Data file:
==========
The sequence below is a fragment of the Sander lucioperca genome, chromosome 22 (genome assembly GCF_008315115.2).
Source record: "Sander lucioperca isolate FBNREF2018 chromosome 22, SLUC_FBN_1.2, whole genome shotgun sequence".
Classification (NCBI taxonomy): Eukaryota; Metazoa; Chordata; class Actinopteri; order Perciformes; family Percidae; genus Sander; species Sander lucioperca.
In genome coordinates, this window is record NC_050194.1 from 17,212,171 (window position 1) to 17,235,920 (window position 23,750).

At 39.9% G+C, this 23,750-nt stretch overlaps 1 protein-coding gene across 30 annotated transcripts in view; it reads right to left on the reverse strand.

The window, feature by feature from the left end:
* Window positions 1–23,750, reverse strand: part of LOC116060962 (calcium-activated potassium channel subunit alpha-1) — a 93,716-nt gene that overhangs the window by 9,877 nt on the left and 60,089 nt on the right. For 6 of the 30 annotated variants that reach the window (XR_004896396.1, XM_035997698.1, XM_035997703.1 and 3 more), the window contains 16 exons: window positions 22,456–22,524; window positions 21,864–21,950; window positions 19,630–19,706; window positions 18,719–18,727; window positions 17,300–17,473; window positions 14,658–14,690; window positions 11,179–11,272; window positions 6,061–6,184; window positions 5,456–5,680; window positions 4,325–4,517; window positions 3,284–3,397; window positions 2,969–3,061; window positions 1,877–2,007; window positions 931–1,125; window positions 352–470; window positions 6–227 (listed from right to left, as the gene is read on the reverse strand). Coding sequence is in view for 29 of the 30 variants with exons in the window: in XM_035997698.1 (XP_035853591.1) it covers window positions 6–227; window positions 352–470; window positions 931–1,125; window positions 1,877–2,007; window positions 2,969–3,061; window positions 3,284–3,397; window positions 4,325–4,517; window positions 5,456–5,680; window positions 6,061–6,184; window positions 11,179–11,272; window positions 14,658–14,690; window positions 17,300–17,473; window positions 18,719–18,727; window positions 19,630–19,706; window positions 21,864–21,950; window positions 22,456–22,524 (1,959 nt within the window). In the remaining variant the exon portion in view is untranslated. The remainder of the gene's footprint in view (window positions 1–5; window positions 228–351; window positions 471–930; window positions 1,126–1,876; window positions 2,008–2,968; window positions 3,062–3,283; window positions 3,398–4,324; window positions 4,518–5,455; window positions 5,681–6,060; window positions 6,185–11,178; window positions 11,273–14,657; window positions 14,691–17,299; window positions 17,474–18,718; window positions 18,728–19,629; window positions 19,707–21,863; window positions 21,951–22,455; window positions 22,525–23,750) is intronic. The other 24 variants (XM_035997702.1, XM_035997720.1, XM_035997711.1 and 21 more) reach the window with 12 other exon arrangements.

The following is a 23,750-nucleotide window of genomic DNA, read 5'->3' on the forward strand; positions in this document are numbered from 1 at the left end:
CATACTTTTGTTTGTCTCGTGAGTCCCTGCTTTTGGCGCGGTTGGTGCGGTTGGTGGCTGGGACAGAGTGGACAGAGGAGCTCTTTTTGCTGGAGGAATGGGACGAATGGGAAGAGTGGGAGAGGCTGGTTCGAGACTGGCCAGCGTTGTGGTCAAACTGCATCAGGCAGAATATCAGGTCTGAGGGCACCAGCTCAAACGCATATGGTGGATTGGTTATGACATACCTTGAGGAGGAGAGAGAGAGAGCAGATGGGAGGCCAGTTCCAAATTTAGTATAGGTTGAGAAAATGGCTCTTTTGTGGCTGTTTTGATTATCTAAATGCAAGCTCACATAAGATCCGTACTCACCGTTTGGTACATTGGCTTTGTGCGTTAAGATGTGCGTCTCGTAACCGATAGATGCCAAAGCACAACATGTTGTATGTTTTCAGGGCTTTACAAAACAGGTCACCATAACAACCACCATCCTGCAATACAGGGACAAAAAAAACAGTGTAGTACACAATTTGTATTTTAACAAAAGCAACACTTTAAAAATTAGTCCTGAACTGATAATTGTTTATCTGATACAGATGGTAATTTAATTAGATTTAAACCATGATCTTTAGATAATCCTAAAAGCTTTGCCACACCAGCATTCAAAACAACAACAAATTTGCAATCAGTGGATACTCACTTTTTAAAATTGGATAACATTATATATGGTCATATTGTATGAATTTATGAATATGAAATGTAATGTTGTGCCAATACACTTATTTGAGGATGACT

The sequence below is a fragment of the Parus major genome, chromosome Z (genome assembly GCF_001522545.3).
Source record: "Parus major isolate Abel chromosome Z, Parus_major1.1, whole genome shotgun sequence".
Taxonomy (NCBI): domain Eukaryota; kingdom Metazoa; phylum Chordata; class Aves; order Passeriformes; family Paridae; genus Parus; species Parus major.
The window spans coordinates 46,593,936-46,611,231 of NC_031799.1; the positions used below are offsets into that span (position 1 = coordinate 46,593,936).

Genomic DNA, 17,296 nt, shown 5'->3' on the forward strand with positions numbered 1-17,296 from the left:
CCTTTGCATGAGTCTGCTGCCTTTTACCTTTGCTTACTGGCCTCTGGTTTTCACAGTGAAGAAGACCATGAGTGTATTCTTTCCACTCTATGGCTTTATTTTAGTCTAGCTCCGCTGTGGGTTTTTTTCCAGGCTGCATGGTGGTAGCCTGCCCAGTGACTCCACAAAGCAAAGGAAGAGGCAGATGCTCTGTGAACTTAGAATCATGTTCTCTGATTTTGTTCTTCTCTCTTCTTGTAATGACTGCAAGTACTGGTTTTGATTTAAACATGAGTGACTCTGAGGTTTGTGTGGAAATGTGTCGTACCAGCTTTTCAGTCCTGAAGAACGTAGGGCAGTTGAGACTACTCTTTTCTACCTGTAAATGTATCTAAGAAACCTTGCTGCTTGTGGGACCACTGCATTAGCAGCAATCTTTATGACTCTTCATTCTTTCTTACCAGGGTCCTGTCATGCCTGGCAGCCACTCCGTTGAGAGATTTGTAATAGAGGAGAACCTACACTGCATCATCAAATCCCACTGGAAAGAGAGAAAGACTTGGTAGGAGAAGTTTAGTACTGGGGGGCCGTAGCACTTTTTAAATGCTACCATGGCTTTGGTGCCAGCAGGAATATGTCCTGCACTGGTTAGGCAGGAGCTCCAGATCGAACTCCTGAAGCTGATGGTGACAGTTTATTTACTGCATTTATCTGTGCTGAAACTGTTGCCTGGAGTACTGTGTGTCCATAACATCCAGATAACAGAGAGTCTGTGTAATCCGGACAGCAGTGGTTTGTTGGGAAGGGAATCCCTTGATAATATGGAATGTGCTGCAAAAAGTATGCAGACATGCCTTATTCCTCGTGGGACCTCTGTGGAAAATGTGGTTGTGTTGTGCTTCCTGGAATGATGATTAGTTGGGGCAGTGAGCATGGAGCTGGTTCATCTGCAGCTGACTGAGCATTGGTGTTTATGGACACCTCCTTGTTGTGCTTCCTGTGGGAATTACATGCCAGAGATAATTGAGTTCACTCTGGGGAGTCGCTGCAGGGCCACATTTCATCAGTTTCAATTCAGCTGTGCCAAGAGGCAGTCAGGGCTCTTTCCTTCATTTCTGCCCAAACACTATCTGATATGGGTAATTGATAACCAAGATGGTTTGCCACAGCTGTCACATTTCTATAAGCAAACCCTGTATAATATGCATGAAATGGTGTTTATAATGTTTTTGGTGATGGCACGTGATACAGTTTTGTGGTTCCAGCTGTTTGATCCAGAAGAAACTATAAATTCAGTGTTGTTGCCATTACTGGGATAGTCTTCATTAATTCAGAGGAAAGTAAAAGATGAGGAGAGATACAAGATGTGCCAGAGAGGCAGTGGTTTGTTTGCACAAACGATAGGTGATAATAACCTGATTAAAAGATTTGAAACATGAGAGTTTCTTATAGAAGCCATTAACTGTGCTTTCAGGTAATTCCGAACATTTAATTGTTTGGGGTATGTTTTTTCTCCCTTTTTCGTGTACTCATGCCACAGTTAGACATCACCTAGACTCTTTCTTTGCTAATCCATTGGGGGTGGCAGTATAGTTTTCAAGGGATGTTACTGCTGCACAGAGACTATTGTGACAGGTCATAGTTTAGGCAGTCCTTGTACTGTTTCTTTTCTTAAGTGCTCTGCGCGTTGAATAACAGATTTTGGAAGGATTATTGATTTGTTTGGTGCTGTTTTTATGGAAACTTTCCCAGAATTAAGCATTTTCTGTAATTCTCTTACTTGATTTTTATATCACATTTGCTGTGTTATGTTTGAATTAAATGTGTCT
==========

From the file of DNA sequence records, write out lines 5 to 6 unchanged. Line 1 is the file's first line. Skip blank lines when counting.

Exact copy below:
At 39.9% G+C, this 23,750-nt stretch overlaps 1 protein-coding gene across 30 annotated transcripts in view; it reads right to left on the reverse strand.

The window, feature by feature from the left end: